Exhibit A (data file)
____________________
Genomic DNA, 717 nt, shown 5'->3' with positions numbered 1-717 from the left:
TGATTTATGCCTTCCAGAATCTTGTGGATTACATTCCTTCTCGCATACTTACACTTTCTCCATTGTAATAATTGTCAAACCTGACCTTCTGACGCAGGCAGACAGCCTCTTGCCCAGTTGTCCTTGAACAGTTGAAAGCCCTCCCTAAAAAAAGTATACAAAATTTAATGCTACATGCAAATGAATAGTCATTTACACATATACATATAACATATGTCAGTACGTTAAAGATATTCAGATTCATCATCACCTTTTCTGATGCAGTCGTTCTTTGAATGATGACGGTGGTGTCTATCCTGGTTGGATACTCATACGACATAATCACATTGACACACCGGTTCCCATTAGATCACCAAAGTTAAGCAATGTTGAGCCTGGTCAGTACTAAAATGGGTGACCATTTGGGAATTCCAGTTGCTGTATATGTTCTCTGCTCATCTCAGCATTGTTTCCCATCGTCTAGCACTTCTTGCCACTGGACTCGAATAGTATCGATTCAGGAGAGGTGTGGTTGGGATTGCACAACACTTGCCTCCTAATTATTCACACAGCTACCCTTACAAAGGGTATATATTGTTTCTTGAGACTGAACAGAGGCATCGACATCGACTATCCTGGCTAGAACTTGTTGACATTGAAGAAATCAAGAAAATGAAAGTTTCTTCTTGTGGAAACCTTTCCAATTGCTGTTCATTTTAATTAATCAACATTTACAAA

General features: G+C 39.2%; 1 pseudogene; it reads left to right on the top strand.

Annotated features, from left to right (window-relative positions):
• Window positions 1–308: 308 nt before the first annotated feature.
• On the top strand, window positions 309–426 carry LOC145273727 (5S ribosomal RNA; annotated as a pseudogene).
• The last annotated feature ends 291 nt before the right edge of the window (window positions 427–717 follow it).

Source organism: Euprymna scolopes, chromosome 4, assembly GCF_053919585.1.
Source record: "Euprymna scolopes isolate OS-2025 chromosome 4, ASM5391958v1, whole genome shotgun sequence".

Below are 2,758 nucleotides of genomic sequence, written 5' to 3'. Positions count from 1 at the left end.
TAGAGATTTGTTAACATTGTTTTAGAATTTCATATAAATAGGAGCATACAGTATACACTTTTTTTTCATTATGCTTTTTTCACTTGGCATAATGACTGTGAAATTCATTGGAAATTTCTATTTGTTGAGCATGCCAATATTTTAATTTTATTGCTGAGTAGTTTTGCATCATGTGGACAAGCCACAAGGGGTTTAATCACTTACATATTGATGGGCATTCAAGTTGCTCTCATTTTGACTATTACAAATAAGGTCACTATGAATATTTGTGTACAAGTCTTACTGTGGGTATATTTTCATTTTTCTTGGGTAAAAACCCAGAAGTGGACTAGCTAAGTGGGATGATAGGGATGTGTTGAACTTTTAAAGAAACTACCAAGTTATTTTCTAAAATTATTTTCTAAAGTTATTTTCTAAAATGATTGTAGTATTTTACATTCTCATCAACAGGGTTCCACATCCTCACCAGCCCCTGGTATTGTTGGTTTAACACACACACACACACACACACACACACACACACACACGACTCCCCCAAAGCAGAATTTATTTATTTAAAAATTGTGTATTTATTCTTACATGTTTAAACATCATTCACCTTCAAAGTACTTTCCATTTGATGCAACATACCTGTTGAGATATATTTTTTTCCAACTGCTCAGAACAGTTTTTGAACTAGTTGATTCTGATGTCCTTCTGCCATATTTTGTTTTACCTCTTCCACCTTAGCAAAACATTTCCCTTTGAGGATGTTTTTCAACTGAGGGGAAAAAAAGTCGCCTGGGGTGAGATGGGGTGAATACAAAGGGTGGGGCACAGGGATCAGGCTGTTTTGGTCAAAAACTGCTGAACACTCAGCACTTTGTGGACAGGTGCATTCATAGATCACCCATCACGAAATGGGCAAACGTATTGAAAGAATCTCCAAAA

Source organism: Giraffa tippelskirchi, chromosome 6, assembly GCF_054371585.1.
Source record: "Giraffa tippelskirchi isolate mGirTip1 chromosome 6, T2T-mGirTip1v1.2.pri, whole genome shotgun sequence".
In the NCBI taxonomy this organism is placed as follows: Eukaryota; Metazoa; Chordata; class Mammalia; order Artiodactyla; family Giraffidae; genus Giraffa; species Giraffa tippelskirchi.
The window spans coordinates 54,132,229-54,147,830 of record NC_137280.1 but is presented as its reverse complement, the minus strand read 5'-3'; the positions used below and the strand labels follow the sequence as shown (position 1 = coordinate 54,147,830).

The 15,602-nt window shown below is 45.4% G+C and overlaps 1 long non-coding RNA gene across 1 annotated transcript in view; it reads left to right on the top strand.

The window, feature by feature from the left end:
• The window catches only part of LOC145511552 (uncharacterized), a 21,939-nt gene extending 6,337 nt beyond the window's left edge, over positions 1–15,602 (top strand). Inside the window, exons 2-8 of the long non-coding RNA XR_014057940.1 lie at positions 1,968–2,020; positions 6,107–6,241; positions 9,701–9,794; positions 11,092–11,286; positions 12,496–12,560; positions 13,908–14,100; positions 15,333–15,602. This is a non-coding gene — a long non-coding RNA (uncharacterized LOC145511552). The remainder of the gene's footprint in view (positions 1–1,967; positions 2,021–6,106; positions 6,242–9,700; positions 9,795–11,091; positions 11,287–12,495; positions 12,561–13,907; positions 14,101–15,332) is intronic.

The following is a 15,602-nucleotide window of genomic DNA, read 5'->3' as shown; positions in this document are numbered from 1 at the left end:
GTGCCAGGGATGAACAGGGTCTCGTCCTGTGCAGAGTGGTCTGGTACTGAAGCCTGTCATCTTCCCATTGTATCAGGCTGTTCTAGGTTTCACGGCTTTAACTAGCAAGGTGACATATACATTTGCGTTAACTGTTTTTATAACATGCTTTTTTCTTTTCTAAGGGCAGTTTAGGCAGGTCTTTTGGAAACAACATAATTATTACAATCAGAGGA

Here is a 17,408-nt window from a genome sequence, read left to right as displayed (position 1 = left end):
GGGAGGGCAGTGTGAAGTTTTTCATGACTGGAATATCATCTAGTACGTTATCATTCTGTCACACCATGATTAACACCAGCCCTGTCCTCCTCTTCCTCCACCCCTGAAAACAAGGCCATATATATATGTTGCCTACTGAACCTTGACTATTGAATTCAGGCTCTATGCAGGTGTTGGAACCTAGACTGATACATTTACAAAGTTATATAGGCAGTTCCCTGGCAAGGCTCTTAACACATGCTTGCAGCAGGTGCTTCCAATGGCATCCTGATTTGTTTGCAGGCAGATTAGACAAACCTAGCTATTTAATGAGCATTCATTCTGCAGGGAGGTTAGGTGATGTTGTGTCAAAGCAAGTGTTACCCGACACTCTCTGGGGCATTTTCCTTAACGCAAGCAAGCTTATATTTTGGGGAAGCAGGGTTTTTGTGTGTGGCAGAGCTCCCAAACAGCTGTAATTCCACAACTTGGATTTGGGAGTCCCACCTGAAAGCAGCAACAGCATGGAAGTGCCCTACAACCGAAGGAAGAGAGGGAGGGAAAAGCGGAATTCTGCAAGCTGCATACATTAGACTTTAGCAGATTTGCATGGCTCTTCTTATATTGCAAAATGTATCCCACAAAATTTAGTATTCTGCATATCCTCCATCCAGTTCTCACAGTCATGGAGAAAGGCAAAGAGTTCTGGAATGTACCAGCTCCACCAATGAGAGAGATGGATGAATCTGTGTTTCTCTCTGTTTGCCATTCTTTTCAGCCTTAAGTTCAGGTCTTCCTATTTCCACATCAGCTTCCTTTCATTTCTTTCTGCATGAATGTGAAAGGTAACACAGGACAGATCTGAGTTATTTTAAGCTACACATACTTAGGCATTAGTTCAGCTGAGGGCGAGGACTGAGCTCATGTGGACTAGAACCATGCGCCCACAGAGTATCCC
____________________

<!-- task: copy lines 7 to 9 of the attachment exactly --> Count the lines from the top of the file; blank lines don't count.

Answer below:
• The last annotated feature ends 291 nt before the right edge of the window (window positions 427–717 follow it).

Source organism: Euprymna scolopes, chromosome 4, assembly GCF_053919585.1.
Source record: "Euprymna scolopes isolate OS-2025 chromosome 4, ASM5391958v1, whole genome shotgun sequence".